Because prices fluctuate constantly, Watson also offers a tool that marshals huge amounts of pricing data – from the local grain elevator to the futures markets – and recommends the best time to sell to maximize profit. It’s the type of data gathering and analysis that would be impossible without AI and analytics.


As more data flows in, the decision platform becomes a more robust solution. That’s the caveat. In order for AI to be effective, it requires a large database to draw from. Farmers not only are going to have to allow others access to their information, but also will need to share data to take advantage of digital tools.

“Although we talk about having so much data, in many cases, it’s very localized. It’s almost as though we have too much data, yet not enough data at the same time,” Sudduth says.

The key, Gomes says, is to get the right data that farmers accept, so they can then take action with confidence.

So how do you get farmers comfortable with sharing their data? Billy Tiller maintains that it has to be a producer-led initiative.

Founded in 2012, the Grower Information Services Cooperative (GiSC) is a farmer-owned data cooperative providing secure cloud storage for its farmer members. Headquartered in Lubbock, Texas, the company’s platform collects and manages multiple layers of agronomy and yield data across a variety of crops including corn, soybeans, wheat, and sorghum.

“It is time for farmers to have options that are built on objective motives, not on a reason to buy another product,” says Tiller, who is the founder and CEO of GiSC.

IBM is also a firm believer in data cooperatives. By building thousands of farmer experiences into a data set, Paulman could understand, for example, what is common among all corn growers in Nebraska that is driving yields 20% above the average compared with those who had yields 20% below average. Because he is viewing his operation from a different perspective, he can evaluate which practices are truly driving better yields and which ones are not contributing.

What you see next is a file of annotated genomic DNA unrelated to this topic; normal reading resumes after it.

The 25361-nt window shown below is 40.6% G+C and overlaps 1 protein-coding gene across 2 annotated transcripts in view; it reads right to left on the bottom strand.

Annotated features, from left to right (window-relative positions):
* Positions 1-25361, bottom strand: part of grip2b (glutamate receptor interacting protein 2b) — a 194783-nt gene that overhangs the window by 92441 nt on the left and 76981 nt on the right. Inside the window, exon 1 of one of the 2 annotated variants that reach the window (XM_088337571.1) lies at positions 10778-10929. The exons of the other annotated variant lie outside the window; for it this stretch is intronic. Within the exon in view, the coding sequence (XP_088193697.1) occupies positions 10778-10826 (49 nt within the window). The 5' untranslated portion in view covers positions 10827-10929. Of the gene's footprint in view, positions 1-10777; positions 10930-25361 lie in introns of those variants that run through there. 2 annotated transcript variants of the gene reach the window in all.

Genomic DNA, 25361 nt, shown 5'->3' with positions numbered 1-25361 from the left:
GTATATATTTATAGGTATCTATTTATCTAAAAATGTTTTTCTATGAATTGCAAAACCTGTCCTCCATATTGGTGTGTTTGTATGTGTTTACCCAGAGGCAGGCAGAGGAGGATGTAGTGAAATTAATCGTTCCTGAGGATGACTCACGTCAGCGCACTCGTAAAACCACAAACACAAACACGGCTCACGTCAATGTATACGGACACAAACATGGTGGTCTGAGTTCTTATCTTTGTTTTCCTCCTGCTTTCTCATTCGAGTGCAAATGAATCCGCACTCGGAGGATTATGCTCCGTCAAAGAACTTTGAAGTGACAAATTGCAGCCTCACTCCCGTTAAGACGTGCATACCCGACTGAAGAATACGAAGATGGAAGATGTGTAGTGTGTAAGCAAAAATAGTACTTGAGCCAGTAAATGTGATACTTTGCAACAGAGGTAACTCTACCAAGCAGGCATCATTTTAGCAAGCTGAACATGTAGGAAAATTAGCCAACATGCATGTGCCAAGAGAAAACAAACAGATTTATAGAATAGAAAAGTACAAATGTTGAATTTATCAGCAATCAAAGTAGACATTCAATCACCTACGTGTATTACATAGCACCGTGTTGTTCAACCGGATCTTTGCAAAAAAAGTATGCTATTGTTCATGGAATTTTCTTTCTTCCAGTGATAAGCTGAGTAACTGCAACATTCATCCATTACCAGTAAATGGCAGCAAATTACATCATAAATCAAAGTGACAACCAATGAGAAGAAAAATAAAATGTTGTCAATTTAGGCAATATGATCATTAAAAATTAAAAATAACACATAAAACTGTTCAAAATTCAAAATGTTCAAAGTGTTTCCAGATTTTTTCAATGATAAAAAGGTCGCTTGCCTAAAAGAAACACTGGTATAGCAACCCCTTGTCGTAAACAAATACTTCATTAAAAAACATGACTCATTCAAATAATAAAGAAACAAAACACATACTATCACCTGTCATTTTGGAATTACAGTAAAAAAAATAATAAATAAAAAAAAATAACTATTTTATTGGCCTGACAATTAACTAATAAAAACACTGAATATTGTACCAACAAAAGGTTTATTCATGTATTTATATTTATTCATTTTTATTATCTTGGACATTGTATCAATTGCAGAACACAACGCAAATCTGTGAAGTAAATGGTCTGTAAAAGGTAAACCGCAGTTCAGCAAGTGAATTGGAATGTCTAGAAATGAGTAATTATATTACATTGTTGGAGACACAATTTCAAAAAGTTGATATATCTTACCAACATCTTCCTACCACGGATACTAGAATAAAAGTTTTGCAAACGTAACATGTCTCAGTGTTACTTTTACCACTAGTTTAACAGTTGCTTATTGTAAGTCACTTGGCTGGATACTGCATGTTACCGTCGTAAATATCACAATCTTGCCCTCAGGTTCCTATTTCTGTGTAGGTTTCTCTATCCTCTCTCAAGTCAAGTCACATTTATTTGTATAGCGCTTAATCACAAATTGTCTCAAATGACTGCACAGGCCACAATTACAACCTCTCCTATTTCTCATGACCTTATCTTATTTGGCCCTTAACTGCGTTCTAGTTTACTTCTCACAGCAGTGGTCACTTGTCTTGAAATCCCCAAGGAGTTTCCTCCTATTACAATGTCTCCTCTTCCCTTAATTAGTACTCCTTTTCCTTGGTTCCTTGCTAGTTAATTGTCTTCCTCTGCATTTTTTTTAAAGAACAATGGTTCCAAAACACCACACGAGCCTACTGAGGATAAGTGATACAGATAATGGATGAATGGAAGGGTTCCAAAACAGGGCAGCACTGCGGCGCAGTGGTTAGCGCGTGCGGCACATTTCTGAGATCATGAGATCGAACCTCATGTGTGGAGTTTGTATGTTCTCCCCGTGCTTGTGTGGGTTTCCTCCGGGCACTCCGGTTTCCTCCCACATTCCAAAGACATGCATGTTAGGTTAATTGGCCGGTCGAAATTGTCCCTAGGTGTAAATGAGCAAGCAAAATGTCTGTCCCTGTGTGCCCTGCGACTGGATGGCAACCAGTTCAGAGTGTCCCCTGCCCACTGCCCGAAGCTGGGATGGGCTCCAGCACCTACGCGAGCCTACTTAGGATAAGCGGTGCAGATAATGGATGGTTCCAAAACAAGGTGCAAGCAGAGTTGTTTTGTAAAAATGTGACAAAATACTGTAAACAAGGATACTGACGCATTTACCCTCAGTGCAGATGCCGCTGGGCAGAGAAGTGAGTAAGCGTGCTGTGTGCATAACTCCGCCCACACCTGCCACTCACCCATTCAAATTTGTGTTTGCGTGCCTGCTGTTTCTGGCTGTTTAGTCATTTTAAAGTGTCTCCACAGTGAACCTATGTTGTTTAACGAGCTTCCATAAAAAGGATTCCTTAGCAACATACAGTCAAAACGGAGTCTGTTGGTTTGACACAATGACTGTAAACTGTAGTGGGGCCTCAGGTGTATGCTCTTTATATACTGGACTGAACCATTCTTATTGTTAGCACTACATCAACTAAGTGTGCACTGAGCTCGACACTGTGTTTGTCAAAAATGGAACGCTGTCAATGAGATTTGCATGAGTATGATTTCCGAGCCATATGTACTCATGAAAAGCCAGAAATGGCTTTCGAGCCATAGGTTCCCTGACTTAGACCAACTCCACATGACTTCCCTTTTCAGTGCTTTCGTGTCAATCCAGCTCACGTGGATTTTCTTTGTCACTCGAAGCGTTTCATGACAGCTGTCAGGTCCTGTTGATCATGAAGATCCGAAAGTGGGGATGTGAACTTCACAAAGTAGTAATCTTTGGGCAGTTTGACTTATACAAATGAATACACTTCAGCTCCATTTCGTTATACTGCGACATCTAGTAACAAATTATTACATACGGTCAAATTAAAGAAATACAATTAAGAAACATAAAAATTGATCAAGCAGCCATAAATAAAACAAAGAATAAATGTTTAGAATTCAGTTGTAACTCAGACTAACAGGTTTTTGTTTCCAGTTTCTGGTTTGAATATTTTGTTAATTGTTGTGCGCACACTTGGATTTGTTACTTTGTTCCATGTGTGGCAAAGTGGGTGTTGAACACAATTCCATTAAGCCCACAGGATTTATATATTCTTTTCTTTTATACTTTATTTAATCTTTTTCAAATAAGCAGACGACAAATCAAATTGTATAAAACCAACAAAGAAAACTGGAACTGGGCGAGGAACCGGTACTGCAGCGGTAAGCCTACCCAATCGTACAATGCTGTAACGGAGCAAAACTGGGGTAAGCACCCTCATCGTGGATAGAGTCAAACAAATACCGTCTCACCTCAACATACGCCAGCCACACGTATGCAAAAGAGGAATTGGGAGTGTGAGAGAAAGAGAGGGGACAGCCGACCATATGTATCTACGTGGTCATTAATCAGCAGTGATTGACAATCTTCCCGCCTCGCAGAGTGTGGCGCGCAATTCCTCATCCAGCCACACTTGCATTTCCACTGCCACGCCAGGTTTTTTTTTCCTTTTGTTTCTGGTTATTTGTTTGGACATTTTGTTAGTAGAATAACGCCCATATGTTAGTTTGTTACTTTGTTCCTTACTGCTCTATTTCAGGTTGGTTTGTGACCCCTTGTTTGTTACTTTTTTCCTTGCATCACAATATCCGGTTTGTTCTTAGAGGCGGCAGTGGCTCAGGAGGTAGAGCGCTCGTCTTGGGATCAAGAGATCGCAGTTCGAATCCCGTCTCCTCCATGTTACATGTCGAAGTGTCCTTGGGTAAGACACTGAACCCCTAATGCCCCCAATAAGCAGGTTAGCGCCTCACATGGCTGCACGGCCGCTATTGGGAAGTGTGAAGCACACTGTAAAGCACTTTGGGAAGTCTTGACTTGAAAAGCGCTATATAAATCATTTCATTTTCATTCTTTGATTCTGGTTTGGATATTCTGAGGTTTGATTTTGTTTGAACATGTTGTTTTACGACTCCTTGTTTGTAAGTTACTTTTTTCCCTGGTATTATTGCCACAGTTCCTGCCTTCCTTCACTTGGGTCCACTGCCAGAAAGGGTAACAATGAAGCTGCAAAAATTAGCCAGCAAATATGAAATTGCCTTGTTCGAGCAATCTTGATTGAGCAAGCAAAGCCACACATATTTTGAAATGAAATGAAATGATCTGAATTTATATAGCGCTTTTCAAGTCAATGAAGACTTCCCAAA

“Instead of relying solely on data from their own farms year after year, farmers can learn from each other as well,” Lauria says.

Access and sharing are key components to the infrastructure, because value from analytics will come from different companies, Fulton says.

Skeptical about companies with a vested interest in his data, Watson also offers the independence Paulman is looking for. “IBM is not trying to sell me more fertilizer or machines,” he says. “It’s a trust thing.”


Infrastructure is the biggest component in making digital ag a success story. According to Ag Gateway, 84% of farmers and their trusted business partners say they find it moderately or very difficult to compile and analyze the data coming from farm fields.

Established in 2005, Ag Gateway has been chipping away at the interoperability friction. Its Standardized Precision Ag Data Exchange (SPADE) project has produced the Ag Data Application Toolkit (ADAPT), which enables different software applications and hardware systems to seamlessly exchange information – with broad adoption as the end goal. To date, 26 companies have committed to ADAPT by either developing a plug-in for their file format or integrating ADAPT support into their software systems.

“We use technology wherever and however we can, because we have to get better at what we’re doing for future generations,” Paulman says. “Insight from data helps us do that.”

Until there is a single system in place that standardizes and connects the entire ecosystem, the silos will remain, and the value of data will continue to be limited for Paulman Farms.


Before farmers can gain value from their data, they have to create a foundation. John Fulton, Ohio State University, suggests farmers consider the seven points below when developing a digital strategy.

1. Identify the technologies you use as well as the data generated from those technologies.

2. Organize your stored data (e.g., year, crop, farm, field).

3. Store an original copy of your data both
on and off the farm so there is a backup.

4. Ensure data can be accessed from
any location and that offline information is updated once a connection is reestablished.

5. Collect complete and quality data so you can execute desired analyses.

6. Protect data with secure passwords.

7. Define a strategy for sharing files, which includes an easy-to-copy format both on and off the farm. Don’t share information without permission.

Source: Laurie Bedord,